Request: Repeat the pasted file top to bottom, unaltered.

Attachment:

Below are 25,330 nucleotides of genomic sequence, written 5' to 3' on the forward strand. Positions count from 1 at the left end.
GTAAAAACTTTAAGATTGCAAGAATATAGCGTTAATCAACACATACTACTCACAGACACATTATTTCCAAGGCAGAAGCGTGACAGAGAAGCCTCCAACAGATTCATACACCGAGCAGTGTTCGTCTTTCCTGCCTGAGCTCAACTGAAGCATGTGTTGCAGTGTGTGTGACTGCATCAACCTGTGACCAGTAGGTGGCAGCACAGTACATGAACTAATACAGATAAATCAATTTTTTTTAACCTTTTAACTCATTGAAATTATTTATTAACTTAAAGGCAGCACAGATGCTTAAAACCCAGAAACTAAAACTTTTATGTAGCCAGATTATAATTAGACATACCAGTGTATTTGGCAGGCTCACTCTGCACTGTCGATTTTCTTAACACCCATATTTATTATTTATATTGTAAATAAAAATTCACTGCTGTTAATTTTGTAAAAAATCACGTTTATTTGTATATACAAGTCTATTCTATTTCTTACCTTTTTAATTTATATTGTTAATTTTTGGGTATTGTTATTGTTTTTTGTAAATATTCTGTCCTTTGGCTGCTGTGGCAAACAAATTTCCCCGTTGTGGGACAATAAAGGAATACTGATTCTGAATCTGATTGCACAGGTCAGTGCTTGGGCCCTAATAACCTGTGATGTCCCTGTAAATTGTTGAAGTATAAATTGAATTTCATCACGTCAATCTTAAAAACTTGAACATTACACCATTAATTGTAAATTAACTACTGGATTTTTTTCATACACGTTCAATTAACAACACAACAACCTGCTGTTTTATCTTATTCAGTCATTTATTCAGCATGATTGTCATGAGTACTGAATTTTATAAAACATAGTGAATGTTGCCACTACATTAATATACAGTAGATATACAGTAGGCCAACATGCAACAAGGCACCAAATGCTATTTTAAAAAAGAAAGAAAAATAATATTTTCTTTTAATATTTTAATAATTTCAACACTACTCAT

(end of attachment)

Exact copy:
Below are 25,330 nucleotides of genomic sequence, written 5' to 3' on the forward strand. Positions count from 1 at the left end.
GTAAAAACTTTAAGATTGCAAGAATATAGCGTTAATCAACACATACTACTCACAGACACATTATTTCCAAGGCAGAAGCGTGACAGAGAAGCCTCCAACAGATTCATACACCGAGCAGTGTTCGTCTTTCCTGCCTGAGCTCAACTGAAGCATGTGTTGCAGTGTGTGTGACTGCATCAACCTGTGACCAGTAGGTGGCAGCACAGTACATGAACTAATACAGATAAATCAATTTTTTTTAACCTTTTAACTCATTGAAATTATTTATTAACTTAAAGGCAGCACAGATGCTTAAAACCCAGAAACTAAAACTTTTATGTAGCCAGATTATAATTAGACATACCAGTGTATTTGGCAGGCTCACTCTGCACTGTCGATTTTCTTAACACCCATATTTATTATTTATATTGTAAATAAAAATTCACTGCTGTTAATTTTGTAAAAAATCACGTTTATTTGTATATACAAGTCTATTCTATTTCTTACCTTTTTAATTTATATTGTTAATTTTTGGGTATTGTTATTGTTTTTTGTAAATATTCTGTCCTTTGGCTGCTGTGGCAAACAAATTTCCCCGTTGTGGGACAATAAAGGAATACTGATTCTGAATCTGATTGCACAGGTCAGTGCTTGGGCCCTAATAACCTGTGATGTCCCTGTAAATTGTTGAAGTATAAATTGAATTTCATCACGTCAATCTTAAAAACTTGAACATTACACCATTAATTGTAAATTAACTACTGGATTTTTTTCATACACGTTCAATTAACAACACAACAACCTGCTGTTTTATCTTATTCAGTCATTTATTCAGCATGATTGTCATGAGTACTGAATTTTATAAAACATAGTGAATGTTGCCACTACATTAATATACAGTAGATATACAGTAGGCCAACATGCAACAAGGCACCAAATGCTATTTTAAAAAAGAAAGAAAAATAATATTTTCTTTTAATATTTTAATAATTTCAACACTACTCAT